The BRK CEO takes a melancholy tone while living with the ghosts, and trying to get out without ever having to be the bad guy
Warren Buffett’s most recent letter to his shareholders has a nostalgic tone and melancholy vibe, perhaps befitting a man of his age and years of business experience.
Buffett admits he makes mistakes.
I make many mistakes. Consequently, our extensive collection of businesses includes some enterprises that have truly extraordinary economics, many others that enjoy good economic characteristics, and a few that are marginal.
Buffett doesn’t mention one recent mistake in his letter.
Berkshire and its board, where Buffett insists on being Chairman as well as CEO because of his dominant share ownership, made a rookie mistake that prompted an official notice of noncompliance with NYSE rules on February 16, 2021. Berkshire’s mistake was to let the company fall out of compliance with the exchange’s rules that require the board to have a majority of independent directors. The SEC filing for the mistake, “ITEM 3.01 Notice of Delisting or Failure to Satisfy a Continue Listing Rule or Standard; Transfer of Listing,” is one typically filed by penny stocks and wayward SPACs.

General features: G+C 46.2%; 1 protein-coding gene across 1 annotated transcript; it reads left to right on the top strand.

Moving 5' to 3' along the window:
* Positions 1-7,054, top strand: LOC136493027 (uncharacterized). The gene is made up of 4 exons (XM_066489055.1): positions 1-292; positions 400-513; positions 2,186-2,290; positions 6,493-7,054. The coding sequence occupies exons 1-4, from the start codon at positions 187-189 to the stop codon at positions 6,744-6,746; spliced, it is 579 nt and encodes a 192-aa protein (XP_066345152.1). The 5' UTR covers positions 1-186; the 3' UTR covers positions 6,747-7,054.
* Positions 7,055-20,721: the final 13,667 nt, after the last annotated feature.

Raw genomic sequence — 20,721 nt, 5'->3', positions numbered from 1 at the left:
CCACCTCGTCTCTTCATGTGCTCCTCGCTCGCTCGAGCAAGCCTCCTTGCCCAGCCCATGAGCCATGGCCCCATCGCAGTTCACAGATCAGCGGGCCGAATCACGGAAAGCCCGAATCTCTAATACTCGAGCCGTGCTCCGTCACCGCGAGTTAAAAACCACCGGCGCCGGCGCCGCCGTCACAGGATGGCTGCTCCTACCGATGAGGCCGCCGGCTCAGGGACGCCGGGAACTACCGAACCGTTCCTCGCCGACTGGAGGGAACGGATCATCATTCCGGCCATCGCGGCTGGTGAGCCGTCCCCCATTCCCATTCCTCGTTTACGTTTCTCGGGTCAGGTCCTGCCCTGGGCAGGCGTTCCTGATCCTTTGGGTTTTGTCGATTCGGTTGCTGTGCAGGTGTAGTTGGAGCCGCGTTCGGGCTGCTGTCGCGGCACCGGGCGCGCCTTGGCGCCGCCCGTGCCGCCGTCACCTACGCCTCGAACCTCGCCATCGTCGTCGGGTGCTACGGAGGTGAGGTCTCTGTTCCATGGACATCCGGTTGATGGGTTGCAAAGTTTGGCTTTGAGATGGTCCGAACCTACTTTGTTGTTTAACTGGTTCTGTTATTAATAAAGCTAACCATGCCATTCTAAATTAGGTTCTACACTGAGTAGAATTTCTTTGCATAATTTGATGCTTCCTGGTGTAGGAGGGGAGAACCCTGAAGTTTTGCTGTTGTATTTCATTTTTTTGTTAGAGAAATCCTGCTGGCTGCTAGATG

How did this happen? Independent director Walter Scott, Jr. passed away on September 25, 2021 at the age of 90. And then 96-year-old Thomas S. Murphy, who had been Audit Committee Chair for years until 2020, resigned on February 14, 2022, a couple of weeks before the company’s 10-K was filed.